When it comes to moderating the community, as I'm sure you are aware of, most staff handle things differently than others. Some are more strict while others more lenient. Some are extremely blunt, while some are generally more kind towards people who break the rules, regardless of the rule they break. The point is, different moderators handle the same situation differently. Some give an outright infraction for breaking a rule, while others try to avoid infracting users unless it's absolutely necessary. Neither of which are wrong.

I've always believed when it comes to problems in a thread the matter should be handeled like this, in a typical case: Segway post back to the topic.
If that doesn't work, verbal warning.
Post deletion.
Warning/infraction.
In my opinion, the first thing that should be done when a thread is getting out of hand is a reminder what the thread is about, like you said, and an attempt to bring the discussion away from the argument that more than likely has little to nothing to do with the conversation. If that doesn't work, and people continue to do what they're doing, a more stern and direct verbal warning should be given. Following that, posts that deal with the argument (which as I said, often has little to do with the topic of the thread) would be deleted. Then, a warning or infraction. I know I would much rather delete a post than warn or infract a user. That's just the way I handle issues, for the most part. If a problem is eliminated, there's no punishment required. Depending on the circumstances, of course, but generally more often than not... that's all that's needed.

I do agree, though, with your stance on locking threads. Locking threads should be a last resort when a flamewar comes out. I don't think members - and the community as a whole - should be punished by a discussion being cut off due to just a few members getting into a more than heated dispute. Behind the scenes, this is currently being addressed and a resolution for a way to officially handle flamewars that burst out in threads is being discussed.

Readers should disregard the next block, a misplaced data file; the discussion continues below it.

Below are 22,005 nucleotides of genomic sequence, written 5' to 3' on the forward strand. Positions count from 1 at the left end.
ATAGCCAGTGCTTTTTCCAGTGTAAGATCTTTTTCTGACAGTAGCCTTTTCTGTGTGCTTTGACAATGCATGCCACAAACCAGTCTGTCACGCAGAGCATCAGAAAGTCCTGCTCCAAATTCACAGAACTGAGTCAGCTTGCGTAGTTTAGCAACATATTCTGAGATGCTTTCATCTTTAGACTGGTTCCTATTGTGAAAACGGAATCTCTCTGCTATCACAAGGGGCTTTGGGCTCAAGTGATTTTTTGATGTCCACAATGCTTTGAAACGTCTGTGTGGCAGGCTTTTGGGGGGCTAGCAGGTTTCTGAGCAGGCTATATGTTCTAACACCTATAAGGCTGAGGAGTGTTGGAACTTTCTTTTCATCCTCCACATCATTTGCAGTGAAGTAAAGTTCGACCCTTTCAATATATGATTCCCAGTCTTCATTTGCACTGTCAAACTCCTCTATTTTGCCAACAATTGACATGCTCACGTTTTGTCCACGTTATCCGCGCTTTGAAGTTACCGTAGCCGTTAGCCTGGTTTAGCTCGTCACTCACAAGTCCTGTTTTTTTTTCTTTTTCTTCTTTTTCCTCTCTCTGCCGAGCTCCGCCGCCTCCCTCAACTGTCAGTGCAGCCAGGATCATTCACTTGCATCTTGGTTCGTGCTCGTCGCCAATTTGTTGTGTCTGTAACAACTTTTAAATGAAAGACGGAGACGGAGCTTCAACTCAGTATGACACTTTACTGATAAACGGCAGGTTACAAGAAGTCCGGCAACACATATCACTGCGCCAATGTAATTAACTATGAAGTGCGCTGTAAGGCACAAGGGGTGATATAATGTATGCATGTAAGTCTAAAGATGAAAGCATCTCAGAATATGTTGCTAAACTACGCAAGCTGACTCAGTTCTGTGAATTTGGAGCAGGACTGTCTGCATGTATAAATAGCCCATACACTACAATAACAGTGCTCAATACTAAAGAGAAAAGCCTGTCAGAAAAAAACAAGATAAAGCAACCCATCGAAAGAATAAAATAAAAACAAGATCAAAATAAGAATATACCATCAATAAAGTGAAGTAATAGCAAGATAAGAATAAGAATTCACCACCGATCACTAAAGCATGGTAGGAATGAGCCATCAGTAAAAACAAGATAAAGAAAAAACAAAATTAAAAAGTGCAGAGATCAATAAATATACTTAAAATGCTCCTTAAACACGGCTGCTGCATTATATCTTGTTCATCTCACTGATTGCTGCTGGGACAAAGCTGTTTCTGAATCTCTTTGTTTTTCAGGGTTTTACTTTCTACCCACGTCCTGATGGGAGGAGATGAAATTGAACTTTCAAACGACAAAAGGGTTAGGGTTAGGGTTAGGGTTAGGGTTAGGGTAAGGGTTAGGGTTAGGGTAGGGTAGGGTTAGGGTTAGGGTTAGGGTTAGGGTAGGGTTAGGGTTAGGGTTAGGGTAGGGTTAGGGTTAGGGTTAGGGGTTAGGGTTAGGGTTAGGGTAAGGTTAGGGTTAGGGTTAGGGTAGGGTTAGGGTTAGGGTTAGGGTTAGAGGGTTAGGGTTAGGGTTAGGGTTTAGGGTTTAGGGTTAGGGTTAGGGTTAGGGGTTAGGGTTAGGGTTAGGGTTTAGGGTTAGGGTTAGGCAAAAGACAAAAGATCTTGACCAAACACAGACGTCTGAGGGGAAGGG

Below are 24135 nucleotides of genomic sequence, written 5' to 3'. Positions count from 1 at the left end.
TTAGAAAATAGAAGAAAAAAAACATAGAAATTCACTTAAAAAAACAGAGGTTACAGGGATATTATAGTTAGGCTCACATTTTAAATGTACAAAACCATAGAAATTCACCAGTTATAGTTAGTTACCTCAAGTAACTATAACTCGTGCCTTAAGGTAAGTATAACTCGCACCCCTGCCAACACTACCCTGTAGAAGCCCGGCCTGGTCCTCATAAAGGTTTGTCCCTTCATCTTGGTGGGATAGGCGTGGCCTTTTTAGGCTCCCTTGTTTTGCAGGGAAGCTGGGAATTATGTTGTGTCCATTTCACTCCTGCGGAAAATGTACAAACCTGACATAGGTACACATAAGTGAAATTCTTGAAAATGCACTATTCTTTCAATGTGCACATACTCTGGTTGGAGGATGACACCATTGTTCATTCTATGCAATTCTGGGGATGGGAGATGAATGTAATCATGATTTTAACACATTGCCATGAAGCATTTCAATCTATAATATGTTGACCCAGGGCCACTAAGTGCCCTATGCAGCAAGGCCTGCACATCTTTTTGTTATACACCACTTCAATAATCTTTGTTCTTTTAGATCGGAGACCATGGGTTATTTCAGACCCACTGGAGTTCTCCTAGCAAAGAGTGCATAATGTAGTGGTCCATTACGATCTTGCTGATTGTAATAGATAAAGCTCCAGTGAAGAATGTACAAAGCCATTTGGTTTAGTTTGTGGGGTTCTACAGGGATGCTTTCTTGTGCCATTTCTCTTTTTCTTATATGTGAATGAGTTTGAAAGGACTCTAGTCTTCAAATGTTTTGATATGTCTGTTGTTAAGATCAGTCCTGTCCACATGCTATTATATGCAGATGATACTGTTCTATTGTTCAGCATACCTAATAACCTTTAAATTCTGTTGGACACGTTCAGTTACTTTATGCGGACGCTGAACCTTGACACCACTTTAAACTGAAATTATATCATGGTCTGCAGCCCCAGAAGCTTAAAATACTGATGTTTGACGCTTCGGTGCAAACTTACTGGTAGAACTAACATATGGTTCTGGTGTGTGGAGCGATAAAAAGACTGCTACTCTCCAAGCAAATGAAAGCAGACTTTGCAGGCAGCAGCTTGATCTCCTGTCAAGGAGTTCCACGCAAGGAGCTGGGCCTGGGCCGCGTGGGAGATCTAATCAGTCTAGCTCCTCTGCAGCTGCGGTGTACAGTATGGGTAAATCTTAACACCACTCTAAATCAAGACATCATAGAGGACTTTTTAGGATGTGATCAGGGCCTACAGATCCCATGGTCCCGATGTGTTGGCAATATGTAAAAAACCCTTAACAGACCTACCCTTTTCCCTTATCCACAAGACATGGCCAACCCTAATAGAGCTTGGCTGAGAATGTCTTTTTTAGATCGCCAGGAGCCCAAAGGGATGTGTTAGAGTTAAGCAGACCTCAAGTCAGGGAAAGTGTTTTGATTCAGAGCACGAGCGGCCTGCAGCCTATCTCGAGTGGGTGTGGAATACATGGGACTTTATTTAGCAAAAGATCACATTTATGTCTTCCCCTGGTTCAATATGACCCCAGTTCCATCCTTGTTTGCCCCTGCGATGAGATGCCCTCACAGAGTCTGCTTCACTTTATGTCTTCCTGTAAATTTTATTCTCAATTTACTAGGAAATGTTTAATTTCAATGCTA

Ursula
October 20th, 2010, 11:50 AM
So, basically, from what I'm reading, you're talking about verbal warnings over deleting 'flaming' posts? Well, I agree. That's fine, when there's a moderator actively watching the section.

However, threads get 'out of hand' when moderators step away and just let it run its course rather than intervening when it goes off-of-topic or results to a flame war . . which may or may not be the fault of the moderator. They might have stepped away due to personal things, and during that time, people posted to the point of where it would be rather difficult to get back on track; ergo, the original point of the thread is now ignored and they're talking about whatever rapidly / insulting each other / etc. which might carry over to a few pages. (A few of the sexuality threads [example 1 (http://www.pokecommunity.com/showthread.php?t=208854), example 2 (http://www.pokecommunity.com/showthread.php?t=215310), example 3 (http://www.pokecommunity.com/showthread.php?t=222941), example 4 (http://www.pokecommunity.com/showthread.php?t=220359)] in the past did this, which resulted in the consensus to get rid of them. They just grew too quickly to contain, and it was always the same stuff.)